‘Before, the boys mainly played soccer during the PE periods. Now we have learnt to play indigenous games, and we play netball.’ (Learner, focus group, September 2018)

For most learners, taking part weekly in a variety of activities and having the opportunity to compete in teams and attend sport events at Nike Stadium added to their sense of belonging (to a team and school); it led to self-discovery (of their talents and preferences) and broke down gender stereotyping, as girls were able to compete in traditionally male sports like soccer. For teachers, the offering of regular, enjoyable and meaningful PE contributed to positive educational outcomes, such as improved school attendance, theory–practice integration within PE and increased school sport participation that was status-conferring to the school when they competed against other schools at a prestigious venue.

Holistic development through physical education

In the baseline report, the assessments as prescribed by CAPS were the main directive, and although limited, 40% of teachers indicated that they mostly ‘taught for assessments’ (Burnett & Hollander 2018). At the baseline assessment, the majority of teachers mostly implemented assessments without prior teaching, but expected the programme to have positive educational outcomes such as prosocial behaviour and improved concentration in other classes. They also anticipated that the programme would improve the confidence levels of learners and address the matter of bullying – stopping or decreasing such behaviour.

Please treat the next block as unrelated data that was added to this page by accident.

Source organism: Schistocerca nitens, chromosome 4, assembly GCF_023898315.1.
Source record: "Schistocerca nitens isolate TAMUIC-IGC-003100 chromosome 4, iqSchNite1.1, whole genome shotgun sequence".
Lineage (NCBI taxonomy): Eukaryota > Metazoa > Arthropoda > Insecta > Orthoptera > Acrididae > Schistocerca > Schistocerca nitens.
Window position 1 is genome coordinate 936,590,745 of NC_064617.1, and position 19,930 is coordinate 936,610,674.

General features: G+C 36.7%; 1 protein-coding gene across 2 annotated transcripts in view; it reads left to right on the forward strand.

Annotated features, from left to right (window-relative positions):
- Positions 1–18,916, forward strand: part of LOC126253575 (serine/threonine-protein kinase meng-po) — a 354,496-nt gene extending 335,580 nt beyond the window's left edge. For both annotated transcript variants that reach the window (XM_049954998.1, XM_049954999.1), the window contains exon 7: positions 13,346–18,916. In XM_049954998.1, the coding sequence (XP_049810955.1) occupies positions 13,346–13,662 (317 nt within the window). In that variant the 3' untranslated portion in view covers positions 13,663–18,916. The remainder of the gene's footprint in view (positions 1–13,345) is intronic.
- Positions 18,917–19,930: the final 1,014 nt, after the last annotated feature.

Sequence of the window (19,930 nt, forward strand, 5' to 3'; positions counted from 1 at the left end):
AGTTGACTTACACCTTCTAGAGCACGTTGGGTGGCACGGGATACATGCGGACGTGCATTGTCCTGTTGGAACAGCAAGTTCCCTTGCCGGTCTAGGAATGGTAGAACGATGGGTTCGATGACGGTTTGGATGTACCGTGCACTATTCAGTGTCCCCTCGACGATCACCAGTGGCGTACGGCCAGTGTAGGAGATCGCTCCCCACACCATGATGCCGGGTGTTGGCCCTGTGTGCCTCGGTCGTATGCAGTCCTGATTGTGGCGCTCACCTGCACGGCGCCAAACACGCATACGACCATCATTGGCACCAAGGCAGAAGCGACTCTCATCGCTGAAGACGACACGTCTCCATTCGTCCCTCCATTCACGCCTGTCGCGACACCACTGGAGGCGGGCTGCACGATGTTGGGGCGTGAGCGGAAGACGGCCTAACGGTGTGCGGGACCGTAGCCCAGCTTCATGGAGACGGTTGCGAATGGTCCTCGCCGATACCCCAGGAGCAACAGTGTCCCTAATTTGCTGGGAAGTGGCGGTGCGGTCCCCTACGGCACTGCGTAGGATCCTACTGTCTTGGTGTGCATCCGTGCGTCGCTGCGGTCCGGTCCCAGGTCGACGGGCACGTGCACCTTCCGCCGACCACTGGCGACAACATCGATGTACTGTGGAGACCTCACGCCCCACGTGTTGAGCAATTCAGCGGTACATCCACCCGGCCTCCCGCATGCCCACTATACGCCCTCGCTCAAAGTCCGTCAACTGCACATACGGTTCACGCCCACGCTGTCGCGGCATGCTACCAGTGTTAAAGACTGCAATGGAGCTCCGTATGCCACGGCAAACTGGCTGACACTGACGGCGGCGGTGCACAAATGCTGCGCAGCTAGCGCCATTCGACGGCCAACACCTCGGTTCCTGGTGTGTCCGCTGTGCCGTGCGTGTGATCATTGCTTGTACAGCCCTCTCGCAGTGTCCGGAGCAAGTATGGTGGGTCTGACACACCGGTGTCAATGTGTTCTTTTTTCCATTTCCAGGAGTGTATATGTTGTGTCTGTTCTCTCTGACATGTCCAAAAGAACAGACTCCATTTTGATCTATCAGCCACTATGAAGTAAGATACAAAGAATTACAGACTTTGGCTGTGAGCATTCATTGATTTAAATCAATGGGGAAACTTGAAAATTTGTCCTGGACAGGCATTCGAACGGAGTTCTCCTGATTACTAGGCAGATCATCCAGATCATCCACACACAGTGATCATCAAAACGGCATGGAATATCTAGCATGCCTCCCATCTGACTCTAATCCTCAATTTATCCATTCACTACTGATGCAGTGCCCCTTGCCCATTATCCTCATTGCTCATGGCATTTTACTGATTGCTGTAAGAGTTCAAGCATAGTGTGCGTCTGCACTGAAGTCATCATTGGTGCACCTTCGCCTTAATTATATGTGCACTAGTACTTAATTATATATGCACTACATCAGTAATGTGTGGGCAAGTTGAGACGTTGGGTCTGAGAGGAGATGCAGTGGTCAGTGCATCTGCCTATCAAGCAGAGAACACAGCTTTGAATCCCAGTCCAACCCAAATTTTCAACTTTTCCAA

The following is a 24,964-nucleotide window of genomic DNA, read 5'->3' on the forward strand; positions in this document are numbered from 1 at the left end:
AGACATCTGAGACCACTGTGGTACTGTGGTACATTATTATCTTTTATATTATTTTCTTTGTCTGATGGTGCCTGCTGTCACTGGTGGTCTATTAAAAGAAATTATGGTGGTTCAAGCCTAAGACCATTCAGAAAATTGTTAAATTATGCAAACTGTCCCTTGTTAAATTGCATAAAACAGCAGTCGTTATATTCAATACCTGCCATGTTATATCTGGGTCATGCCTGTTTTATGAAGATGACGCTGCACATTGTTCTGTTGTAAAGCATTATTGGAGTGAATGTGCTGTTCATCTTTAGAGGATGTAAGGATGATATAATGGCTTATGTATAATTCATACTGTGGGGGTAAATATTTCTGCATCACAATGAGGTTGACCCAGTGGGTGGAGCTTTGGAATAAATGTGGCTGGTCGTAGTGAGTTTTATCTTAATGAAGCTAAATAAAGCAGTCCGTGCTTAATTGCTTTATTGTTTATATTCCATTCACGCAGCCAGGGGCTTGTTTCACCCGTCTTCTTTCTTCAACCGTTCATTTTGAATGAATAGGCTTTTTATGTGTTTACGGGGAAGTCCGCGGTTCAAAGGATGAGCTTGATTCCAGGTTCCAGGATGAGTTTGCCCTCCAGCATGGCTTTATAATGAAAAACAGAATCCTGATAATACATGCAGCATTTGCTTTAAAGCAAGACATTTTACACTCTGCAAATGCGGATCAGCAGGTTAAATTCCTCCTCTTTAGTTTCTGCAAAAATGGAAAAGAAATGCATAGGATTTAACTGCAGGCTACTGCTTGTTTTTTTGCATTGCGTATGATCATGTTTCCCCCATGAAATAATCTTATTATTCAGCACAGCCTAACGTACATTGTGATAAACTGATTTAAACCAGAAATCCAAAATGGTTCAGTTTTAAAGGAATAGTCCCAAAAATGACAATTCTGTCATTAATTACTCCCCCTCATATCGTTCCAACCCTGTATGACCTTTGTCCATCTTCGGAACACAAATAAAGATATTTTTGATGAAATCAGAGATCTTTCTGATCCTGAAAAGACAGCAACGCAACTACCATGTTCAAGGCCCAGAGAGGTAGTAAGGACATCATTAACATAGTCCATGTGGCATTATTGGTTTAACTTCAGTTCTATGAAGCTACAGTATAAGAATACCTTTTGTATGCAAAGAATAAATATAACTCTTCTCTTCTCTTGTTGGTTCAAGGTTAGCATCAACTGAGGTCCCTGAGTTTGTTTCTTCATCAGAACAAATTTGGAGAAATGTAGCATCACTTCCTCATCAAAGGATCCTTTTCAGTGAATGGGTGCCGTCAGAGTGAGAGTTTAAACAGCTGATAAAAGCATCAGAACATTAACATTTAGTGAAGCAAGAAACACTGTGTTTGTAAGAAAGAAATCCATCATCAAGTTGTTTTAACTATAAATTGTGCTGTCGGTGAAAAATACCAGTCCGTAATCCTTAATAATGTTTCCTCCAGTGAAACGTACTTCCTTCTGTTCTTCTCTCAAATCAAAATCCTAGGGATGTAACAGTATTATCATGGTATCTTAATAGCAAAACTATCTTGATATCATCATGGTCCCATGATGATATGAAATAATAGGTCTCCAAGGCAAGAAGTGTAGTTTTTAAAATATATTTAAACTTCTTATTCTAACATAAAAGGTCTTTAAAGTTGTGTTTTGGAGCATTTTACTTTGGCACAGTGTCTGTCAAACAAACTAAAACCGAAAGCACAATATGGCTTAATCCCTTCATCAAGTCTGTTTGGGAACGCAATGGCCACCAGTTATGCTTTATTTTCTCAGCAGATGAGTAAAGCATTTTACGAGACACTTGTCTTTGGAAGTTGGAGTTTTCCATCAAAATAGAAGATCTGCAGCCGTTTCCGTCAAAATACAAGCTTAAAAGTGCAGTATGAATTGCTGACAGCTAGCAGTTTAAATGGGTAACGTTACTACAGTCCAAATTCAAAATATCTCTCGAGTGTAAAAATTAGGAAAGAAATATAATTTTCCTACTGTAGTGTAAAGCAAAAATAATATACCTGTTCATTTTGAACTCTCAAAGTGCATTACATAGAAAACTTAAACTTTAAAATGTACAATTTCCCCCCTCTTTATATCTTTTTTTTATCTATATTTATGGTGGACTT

With the change in educational philosophy and approach, teachers commented that doing the prescribed assessments was not problematic (anymore), and they could take a holistic approach towards teaching and application across the curriculum. The holistic nature of teaching and learning found traction in daily living and demonstrated a meaningful ripple effect towards real-life applications. Principals related narratives that spoke to the educational focus and benefits for the schools, teachers and learners:

‘They are attached to the Life Orientation teachers. We also talk about the values during assembly … When we have break from ten to eleven a.m., there used to be a lot of fighting. We start with the smaller ones to give them food, but then the bigger children got into mischief. Now they play the games and they can finish eating in 20 minutes. They are active and they do not break the toilets anymore. They just eat, then go, and play.’ (Principal, interview)